With new student housing, students also need a space nearby to hang out, shop and eat — which is what the University Village project aims to provide.
The proposed site for the mixed retail and office building sits across Holyoke Avenue from Kirby’s Beer Store — a “hole-in-the-wall” bar and music venue that’s been in the area for decades.
The university owns the land and has contracted with Lane4, a commercial real estate firm based in Kansas City, Missouri, to develop it. The project also brings another group with a vision for the area.
“It’s kind of a big ask, though, to ask for anyone to come in and put up their own money and take on all the risk of developing something without any type of guarantee by the university,” WSU general counsel Stacia Boden says.
“We’re not guaranteeing or even promising that we’re going to lease anything from them.”
Businesses along 17th Street see the change and influx of new residents in the area as beneficial.
Fairmount Coffee sits next to High Plains’ new development, where Roosevelt Court once was. While a coffee shop for students, staff and those who find themselves in the area, it also serves as a Lutheran ministry.
“It’s kind of crazy now to see what has happened around us with the development,” says Paige Edgington, Fairmount’s director of outreach. “I think it’s very exciting from the aspect of what it means for the opportunity to reach out and engage more people.
“It is a lot of change — and change can be scary, too.”
People looking for business opportunities have also taken notice of the new development and the subsequent increase in traffic in the area.
Hussain Alghanem is hoping to open a new convenience store in the same building as Kirby’s Beer Store by early spring.
Alghanem says his store will offer some food and drinks, cigarettes and possibly expand to coffee, juice and slushies.
“It will be good business,” he says, “and then I see a lot of traffic, a lot of cars here.”
Darryl Carrington has walked the Fairmount neighborhood on a regular basis since 2005, when he moved from Compton, California.
On a crisp winter afternoon, Carrington points to homes on every block and has a story to tell about the homes and the people who used to live there.
Anyone who happens to be standing in their yard or driveway as he walks by is greeted and soon finds themselves engaged in conversation.
Crisscrossing the neighborhood through Fairmount Park, Carrington also picks up trash.
Through his advocacy and his work, it’s clear Carrington cares about the neighborhood — especially when it comes to getting Fairmount residents and the university to come together.
“The neighborhood and the communities are blending,” Carrington says. “The culture is blending.”
Carrington was once employed by the university to build community relations between the neighborhood and WSU.
His position was funded by a grant from the Kansas Health Foundation to create community engagement with Fairmount after the 2014 rape and murder of Letitia Davis in Fairmount Park.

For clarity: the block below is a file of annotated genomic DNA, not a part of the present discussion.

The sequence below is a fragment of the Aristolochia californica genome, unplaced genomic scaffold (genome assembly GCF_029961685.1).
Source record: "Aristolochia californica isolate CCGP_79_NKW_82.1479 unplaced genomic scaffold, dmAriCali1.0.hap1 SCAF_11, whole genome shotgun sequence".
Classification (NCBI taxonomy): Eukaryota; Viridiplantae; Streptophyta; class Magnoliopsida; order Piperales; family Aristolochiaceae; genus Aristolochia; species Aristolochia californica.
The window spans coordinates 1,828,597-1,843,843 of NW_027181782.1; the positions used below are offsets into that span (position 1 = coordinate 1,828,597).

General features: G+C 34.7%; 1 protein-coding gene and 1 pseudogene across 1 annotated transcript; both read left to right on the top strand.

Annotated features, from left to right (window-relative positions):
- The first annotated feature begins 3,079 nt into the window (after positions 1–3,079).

The grant for what the university called the Enough is Enough campaign ended in 2018. Carrington still continues that work on his own time, taking meetings with university administrators to bridge gaps between the neighborhood and the campus.
“17th Street is actually our longest border with a neighbor … and is our most impactful border,“ Carrington says.
With dwindling homeownership, though, it’s hard to get residents engaged like Carrington is, making it even more challenging for long-term residents to have a voice in Fairmount’s future.
“I think as people distrust government or feel like we’re going to do what we’re going to do anyway, you have less property owners or less homeowners there who really, truly are invested in the neighborhood,” Johnson says.
“And you have some renters that just say, ‘Well, if it gets too bad, I can move.’”
It’s a trend seen elsewhere in Wichita, as well. Membership in neighborhood associations has declined, which can lead to less engagement with local governments.
Many people who were once active in neighborhood associations have gotten older, which is apparent in the Fairmount neighborhood, with most homeowners well into retirement age.
“I don’t know what we’ll do when we leave the home,” says Maloney, whose wife has dementia. “I’m leaving it up to our kids. … They got their own home. … I’ll let them handle that.”
Guinn, who lives on the opposite side of Fairmount from Maloney, has also left the ownership of his home up to his daughter.
“I hope and pray that she doesn’t sell.”
The aging population of the neighborhood is also clear in narratives told by Carrington. Some houses he points at, he’ll note that the owner has passed away, moved into an assisted living facility or simply moved away.
“Those days are gone,” Carrington says, reminiscing about relationships those homeowners had with each other. “But the work still continues.”
This story is a collaboration with the Kansas Leadership Center’s The Journal, a civics issue magazine. A version of this article appears in the Spring 2023 issue.